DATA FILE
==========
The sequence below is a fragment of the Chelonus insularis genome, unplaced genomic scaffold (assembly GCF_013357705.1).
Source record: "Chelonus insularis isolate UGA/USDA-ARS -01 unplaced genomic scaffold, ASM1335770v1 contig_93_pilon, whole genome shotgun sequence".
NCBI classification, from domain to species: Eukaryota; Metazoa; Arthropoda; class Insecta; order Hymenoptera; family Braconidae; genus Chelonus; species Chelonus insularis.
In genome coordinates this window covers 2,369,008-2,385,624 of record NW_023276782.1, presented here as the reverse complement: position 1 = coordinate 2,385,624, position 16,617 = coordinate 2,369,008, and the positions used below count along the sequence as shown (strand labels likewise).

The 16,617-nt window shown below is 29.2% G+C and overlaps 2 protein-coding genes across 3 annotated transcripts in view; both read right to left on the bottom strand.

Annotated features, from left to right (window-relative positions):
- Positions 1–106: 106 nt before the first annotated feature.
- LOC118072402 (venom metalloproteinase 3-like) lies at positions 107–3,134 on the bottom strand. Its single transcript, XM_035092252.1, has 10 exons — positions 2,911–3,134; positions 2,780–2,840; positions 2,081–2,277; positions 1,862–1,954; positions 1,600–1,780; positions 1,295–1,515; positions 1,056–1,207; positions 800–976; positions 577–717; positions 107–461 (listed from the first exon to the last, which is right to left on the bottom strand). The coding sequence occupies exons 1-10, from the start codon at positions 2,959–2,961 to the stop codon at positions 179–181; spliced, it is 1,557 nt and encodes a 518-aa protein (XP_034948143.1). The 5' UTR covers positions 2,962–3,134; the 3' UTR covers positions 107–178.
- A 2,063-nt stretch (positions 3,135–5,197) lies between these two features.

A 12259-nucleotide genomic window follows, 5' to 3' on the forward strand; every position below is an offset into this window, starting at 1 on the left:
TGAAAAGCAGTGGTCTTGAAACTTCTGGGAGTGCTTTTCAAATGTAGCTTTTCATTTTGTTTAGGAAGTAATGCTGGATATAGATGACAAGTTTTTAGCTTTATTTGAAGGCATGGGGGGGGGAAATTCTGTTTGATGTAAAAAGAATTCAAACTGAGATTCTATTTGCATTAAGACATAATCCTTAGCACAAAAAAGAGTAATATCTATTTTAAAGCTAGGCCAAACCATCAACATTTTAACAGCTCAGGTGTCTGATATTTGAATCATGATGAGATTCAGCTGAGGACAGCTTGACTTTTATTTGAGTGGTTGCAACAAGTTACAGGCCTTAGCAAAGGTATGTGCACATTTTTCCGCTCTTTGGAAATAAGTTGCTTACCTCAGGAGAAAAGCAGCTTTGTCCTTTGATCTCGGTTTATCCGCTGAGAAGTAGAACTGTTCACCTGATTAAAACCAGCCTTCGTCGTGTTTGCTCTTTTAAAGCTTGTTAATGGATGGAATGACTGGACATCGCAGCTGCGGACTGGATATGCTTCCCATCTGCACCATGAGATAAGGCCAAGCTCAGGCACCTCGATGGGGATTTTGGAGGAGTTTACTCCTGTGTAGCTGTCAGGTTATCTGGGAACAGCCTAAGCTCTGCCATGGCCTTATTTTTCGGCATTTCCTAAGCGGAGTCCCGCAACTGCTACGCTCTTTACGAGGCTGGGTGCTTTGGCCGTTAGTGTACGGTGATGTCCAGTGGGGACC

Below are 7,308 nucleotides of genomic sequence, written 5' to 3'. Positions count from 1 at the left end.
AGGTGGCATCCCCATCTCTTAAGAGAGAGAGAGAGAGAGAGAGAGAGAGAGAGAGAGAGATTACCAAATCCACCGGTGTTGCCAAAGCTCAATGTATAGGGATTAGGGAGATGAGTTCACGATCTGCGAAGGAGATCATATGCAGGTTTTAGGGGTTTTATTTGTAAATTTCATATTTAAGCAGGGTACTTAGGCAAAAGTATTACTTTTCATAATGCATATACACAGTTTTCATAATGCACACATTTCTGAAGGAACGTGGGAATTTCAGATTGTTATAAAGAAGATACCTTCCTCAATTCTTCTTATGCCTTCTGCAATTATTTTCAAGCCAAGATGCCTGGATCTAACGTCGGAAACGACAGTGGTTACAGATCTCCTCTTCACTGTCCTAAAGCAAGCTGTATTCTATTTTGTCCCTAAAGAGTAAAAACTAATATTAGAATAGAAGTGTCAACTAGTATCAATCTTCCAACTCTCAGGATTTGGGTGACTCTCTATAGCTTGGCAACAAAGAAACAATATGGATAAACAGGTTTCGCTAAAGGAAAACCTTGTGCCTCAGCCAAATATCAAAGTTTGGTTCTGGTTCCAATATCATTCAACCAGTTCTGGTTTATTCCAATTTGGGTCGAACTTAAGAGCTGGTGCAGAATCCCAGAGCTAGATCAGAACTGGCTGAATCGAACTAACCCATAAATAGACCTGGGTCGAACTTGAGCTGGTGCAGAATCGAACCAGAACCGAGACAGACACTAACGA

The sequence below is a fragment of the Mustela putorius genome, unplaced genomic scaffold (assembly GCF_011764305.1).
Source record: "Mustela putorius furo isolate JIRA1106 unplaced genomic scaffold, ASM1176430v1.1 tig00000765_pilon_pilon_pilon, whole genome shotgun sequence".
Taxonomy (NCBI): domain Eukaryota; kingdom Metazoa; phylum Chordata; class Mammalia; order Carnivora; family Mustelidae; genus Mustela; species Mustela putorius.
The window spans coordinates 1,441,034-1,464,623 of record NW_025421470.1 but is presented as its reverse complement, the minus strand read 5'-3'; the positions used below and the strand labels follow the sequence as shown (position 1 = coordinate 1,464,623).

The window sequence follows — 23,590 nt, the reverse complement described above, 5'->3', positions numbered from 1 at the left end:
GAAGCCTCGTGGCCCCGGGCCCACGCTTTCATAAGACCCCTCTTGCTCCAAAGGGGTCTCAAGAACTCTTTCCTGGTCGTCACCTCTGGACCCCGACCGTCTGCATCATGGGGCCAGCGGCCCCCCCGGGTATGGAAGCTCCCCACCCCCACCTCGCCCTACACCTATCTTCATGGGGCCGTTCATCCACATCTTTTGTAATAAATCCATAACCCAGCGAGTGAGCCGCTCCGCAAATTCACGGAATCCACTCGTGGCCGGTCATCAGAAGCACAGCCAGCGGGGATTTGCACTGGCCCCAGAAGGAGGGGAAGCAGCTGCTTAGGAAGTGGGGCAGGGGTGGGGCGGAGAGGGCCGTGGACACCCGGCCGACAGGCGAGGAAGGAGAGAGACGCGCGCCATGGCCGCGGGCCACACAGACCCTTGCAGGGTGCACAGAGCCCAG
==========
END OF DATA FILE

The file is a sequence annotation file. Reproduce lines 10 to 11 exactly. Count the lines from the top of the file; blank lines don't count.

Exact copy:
A 12259-nucleotide genomic window follows, 5' to 3' on the forward strand; every position below is an offset into this window, starting at 1 on the left:
TGAAAAGCAGTGGTCTTGAAACTTCTGGGAGTGCTTTTCAAATGTAGCTTTTCATTTTGTTTAGGAAGTAATGCTGGATATAGATGACAAGTTTTTAGCTTTATTTGAAGGCATGGGGGGGGGAAATTCTGTTTGATGTAAAAAGAATTCAAACTGAGATTCTATTTGCATTAAGACATAATCCTTAGCACAAAAAAGAGTAATATCTATTTTAAAGCTAGGCCAAACCATCAACATTTTAACAGCTCAGGTGTCTGATATTTGAATCATGATGAGATTCAGCTGAGGACAGCTTGACTTTTATTTGAGTGGTTGCAACAAGTTACAGGCCTTAGCAAAGGTATGTGCACATTTTTCCGCTCTTTGGAAATAAGTTGCTTACCTCAGGAGAAAAGCAGCTTTGTCCTTTGATCTCGGTTTATCCGCTGAGAAGTAGAACTGTTCACCTGATTAAAACCAGCCTTCGTCGTGTTTGCTCTTTTAAAGCTTGTTAATGGATGGAATGACTGGACATCGCAGCTGCGGACTGGATATGCTTCCCATCTGCACCATGAGATAAGGCCAAGCTCAGGCACCTCGATGGGGATTTTGGAGGAGTTTACTCCTGTGTAGCTGTCAGGTTATCTGGGAACAGCCTAAGCTCTGCCATGGCCTTATTTTTCGGCATTTCCTAAGCGGAGTCCCGCAACTGCTACGCTCTTTACGAGGCTGGGTGCTTTGGCCGTTAGTGTACGGTGATGTCCAGTGGGGACC